In the wake of the holidays, it’s the time of year many of us are trying to hold to our resolutions and are thinking about taxes. One resolution of mine was to write more often about interesting legal issues that come up in my practice and since I worked on several deals involving 1031 exchanges last year this quick article seems an appropriate way to kick off a year of active blogging.
Deferring capital gains by proper application of IRC section 1031 is nothing new to real estate investors or real estate attorneys. A twist arises when exchanging sales proceeds into property owned by multiple persons as a tenancy in common (TIC), an ownership structure where multiple owners each acquire an undivided fractional interest in property. In Colorado, TIC is the default ownership when multiple parties own real estate unless the conveyance deed states otherwise (Joint Tenancy is usually preferable for married couples). Most arms-length TIC owners execute a Tenancy In Common Agreement specifying rights and duties of the owners, governing management of the commonly owned property, financial obligations of the owners, establishing transfer restrictions and other rules the owners are bound by. Such an arrangement sounds similar to a limited liability company – so, why not execute an LLC Operating Agreement and invest sales proceeds in an LLC?
To qualify for exchange treatment under section 1031 the property sold and the replacement property must be “like kind” and according to the IRS, membership interests in an LLC (or shares in a corporation) aren’t similar similar enough to real property held for investment. So, rolling proceeds into TIC owned property allows one to invest in a property with multiple co-owners outside of an LLC and qualify for exchange treatment under section 1031. This enables a seller to invest their proceeds into larger and more sophisticated properties with greater potential ROI. Since TIC structures can be similar to partnerships and LLCs, the IRS issued Revenue Procedure 2-2022 outlining requirements TIC structures to qualify for 1031 treatment. The revenue procedure establishes 15 conditions and standards for investments in TIC structures to qualify for exchange treatment. One simple condition is that there may not be more than 35 TIC owners. Another condition is that property management agreements must renew at least annually and while the manager may be a co-owner of the TIC property, they may not be a tenant. Additionally, TIC agreements should require unanimous consent for decisions that will impact the property economically or which result in any other material impact on the property.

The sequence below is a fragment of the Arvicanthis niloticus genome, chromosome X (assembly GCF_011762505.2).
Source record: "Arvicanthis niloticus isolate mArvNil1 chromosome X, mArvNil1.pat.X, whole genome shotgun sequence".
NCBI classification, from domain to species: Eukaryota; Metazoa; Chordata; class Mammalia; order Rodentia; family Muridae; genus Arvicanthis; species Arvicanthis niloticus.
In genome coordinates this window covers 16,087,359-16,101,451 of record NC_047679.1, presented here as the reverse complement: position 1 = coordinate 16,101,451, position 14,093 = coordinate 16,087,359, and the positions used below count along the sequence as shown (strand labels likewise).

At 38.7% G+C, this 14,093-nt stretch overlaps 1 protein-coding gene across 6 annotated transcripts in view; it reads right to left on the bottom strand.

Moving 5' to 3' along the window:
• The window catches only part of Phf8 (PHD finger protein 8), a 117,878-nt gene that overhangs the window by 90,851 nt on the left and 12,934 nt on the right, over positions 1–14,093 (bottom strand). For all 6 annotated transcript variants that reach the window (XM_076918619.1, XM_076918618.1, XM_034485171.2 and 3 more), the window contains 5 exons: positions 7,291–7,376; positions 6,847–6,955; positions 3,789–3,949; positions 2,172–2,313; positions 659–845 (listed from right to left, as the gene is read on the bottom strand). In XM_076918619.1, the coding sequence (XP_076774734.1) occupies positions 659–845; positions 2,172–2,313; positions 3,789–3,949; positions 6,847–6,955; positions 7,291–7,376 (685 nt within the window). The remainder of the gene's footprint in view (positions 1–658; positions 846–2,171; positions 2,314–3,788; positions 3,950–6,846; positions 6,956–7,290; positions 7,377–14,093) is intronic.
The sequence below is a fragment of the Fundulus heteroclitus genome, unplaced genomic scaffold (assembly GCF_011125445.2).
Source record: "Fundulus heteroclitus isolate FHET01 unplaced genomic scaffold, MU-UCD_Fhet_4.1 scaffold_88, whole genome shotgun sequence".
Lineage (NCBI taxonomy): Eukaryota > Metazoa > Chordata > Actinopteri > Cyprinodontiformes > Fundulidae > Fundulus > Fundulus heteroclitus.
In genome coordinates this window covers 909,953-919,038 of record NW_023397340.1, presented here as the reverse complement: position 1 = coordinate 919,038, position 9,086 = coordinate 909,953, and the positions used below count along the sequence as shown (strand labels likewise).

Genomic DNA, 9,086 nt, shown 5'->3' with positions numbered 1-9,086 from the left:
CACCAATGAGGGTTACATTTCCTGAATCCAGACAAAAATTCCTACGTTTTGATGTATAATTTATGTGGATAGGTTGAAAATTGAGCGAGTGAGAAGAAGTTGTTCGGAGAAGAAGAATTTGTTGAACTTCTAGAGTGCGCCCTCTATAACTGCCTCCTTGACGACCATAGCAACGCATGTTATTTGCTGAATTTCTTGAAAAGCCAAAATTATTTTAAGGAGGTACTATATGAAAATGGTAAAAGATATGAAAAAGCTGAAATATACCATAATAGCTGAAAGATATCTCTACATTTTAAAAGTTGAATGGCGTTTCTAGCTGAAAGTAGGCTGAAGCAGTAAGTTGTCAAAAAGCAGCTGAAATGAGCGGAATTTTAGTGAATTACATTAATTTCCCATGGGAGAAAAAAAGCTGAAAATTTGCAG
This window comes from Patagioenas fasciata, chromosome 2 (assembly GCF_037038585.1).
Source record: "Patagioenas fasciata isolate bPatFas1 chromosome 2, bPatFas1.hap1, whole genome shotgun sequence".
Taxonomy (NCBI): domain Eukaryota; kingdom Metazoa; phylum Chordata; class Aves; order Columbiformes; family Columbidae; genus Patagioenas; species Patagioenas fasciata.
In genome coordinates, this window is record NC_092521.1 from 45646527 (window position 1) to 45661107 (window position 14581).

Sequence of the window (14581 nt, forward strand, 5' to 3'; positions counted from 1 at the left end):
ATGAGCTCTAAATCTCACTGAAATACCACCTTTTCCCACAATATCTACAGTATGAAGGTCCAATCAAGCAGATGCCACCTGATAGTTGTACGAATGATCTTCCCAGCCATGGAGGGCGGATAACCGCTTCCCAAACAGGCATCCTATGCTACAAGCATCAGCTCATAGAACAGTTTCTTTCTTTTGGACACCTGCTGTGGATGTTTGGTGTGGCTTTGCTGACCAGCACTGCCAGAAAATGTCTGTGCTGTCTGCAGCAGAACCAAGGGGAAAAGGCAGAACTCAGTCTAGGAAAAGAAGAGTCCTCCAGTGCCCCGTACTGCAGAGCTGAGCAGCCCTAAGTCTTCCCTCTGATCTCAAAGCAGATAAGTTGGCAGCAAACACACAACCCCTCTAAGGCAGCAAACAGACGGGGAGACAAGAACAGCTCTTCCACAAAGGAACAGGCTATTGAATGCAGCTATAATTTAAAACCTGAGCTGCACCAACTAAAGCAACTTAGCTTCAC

When sellers want to roll proceeds into a TIC interest in a property, the TIC Agreement, Property Management Agreement, LLC Operating Agreement (where the TIC interest is to be owned by an LLC) and all other material agreements among TIC owners related to the property bear close scrutiny to confirm the exchange qualifies for section 1031 treatment.
Thanks for reading & happy new year! Good luck with those resolutions…